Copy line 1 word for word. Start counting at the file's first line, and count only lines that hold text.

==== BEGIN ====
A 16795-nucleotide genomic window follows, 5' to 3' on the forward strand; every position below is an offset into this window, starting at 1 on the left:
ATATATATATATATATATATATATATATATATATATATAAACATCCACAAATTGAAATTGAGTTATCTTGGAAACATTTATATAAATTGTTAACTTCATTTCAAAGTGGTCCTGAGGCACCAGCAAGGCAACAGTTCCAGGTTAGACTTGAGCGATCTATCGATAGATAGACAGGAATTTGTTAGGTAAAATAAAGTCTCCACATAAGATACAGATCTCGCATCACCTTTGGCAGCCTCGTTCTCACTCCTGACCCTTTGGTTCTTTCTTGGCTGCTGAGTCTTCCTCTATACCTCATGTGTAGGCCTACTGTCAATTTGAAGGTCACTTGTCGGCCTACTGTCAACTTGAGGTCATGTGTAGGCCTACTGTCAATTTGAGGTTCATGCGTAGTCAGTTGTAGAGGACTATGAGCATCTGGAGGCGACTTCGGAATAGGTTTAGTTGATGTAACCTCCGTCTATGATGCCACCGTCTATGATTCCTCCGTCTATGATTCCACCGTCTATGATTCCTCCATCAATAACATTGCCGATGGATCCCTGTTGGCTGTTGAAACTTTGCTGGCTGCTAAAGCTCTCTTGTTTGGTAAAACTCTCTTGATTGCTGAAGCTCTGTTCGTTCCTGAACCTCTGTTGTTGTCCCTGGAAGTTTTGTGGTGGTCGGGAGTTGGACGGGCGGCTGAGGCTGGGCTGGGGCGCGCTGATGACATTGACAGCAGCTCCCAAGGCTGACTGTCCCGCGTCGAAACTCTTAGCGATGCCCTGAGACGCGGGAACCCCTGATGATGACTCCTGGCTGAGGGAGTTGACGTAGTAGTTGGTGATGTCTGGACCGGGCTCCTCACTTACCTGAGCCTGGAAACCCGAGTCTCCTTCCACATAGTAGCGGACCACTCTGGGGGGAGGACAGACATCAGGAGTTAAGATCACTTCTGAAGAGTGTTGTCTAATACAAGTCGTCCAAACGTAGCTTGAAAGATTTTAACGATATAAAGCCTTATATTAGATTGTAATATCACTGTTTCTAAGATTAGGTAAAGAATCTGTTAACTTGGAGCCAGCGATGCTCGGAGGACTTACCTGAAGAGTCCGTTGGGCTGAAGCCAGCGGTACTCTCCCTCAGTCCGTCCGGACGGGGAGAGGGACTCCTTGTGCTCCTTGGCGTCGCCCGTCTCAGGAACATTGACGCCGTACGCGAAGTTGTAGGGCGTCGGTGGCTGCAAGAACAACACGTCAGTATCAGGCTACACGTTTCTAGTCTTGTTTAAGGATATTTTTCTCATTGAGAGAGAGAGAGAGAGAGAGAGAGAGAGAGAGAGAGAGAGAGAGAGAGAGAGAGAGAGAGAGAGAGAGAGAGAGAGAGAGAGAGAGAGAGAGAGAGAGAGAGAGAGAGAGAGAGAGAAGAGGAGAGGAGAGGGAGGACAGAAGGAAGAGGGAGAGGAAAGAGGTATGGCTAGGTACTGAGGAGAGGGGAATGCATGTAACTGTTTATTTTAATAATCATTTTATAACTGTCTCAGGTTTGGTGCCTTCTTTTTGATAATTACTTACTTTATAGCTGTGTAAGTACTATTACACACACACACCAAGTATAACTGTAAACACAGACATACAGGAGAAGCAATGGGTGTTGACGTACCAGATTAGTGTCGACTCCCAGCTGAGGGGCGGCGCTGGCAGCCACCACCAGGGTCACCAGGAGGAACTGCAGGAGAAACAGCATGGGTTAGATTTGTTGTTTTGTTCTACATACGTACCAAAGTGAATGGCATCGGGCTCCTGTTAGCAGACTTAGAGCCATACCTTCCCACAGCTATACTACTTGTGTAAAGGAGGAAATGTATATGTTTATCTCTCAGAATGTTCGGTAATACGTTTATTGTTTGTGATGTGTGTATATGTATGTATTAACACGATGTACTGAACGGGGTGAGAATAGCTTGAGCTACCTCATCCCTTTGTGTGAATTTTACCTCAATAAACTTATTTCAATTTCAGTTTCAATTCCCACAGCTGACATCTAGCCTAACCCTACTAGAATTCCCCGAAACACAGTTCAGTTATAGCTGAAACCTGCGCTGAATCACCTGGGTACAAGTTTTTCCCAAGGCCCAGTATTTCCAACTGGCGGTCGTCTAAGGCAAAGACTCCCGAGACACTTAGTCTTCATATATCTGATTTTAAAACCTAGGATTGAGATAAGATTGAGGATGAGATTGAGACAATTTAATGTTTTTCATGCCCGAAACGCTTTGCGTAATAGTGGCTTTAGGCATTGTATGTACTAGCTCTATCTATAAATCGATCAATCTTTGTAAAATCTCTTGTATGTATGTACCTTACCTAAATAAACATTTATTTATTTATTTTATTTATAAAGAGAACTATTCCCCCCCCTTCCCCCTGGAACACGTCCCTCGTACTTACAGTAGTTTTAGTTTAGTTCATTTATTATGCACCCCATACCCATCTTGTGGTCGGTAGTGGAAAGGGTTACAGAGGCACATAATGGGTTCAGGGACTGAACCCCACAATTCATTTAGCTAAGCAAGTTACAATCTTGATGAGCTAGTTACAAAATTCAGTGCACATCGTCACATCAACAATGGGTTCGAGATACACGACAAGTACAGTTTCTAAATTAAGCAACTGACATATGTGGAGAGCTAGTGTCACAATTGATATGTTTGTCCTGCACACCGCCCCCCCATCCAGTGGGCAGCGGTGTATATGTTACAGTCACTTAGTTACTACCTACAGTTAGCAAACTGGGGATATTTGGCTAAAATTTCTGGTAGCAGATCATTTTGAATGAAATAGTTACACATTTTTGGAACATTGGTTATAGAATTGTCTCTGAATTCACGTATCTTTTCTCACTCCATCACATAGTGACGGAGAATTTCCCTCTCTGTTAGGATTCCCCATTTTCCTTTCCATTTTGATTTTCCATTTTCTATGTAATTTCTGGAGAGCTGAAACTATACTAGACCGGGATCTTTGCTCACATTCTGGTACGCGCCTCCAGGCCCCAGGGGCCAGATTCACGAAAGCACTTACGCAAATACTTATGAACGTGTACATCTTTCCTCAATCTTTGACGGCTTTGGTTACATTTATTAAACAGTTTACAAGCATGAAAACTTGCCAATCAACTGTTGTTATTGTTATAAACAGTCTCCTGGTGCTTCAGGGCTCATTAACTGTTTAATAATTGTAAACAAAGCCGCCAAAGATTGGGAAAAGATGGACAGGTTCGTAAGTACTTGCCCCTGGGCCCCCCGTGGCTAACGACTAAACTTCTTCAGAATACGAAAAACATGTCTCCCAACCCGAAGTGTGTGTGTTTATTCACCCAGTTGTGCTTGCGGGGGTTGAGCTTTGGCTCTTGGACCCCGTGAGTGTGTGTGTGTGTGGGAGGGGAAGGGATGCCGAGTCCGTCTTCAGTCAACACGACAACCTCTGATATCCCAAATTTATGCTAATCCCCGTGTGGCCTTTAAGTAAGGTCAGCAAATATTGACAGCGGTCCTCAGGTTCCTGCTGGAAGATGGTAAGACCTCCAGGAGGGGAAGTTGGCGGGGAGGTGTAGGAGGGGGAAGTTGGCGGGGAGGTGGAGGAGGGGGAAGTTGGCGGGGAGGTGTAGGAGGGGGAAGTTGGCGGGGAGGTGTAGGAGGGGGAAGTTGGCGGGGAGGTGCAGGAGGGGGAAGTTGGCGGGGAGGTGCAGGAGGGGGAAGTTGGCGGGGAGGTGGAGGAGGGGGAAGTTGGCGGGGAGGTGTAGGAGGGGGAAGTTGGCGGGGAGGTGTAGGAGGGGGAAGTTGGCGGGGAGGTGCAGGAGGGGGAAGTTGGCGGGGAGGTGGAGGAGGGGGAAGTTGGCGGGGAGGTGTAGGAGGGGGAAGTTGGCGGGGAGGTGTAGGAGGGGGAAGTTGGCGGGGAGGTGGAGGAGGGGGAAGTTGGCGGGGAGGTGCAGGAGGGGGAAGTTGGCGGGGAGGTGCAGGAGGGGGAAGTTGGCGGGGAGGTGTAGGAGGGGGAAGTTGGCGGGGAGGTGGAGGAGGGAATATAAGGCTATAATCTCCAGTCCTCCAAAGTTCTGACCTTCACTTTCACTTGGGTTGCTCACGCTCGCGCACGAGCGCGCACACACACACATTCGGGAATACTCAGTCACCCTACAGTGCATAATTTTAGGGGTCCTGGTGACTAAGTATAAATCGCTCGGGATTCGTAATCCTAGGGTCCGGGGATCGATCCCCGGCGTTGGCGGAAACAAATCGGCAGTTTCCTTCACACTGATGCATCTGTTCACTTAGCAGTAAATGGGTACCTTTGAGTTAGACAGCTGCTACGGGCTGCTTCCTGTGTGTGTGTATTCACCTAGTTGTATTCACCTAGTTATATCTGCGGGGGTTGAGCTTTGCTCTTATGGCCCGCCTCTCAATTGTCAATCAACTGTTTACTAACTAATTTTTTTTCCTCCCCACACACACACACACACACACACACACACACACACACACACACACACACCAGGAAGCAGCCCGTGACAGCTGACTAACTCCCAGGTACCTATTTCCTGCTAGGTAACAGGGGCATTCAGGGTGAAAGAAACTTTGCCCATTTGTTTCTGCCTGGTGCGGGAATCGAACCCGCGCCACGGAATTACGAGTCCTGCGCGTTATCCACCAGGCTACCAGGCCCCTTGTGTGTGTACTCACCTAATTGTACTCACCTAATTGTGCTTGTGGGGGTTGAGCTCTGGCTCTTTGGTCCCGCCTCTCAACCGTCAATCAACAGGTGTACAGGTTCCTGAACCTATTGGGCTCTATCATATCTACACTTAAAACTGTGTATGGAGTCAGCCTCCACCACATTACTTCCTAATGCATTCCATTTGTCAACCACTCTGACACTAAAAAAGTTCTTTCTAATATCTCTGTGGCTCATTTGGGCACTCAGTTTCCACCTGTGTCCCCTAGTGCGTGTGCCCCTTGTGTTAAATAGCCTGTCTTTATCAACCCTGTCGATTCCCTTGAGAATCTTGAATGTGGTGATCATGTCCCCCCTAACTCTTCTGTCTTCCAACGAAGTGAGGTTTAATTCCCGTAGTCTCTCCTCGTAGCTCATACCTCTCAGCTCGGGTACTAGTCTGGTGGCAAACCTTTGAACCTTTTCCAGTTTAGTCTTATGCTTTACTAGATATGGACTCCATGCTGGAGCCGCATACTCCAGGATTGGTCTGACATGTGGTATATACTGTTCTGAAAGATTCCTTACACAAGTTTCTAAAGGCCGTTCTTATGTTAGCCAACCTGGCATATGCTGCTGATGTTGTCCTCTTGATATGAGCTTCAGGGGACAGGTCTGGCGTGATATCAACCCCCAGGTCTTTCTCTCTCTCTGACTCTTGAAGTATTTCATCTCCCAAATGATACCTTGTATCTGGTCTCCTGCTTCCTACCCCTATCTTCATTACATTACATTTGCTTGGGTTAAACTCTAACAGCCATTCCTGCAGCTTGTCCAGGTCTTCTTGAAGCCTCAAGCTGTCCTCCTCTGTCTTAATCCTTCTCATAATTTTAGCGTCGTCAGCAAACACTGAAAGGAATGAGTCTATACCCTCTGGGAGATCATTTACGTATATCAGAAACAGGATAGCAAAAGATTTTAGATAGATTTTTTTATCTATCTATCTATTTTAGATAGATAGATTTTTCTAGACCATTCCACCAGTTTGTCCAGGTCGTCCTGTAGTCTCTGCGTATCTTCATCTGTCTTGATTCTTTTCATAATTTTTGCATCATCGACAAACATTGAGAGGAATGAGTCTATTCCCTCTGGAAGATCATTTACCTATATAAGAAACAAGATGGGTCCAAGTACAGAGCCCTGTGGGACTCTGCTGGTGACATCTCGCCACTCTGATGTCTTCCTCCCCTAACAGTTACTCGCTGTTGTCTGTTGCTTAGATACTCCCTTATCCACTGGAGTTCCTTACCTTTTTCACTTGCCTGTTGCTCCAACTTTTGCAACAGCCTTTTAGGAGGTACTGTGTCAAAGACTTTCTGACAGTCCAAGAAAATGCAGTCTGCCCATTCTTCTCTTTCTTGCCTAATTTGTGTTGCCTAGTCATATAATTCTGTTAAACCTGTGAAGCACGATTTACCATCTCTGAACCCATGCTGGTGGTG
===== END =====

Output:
A 16795-nucleotide genomic window follows, 5' to 3' on the forward strand; every position below is an offset into this window, starting at 1 on the left: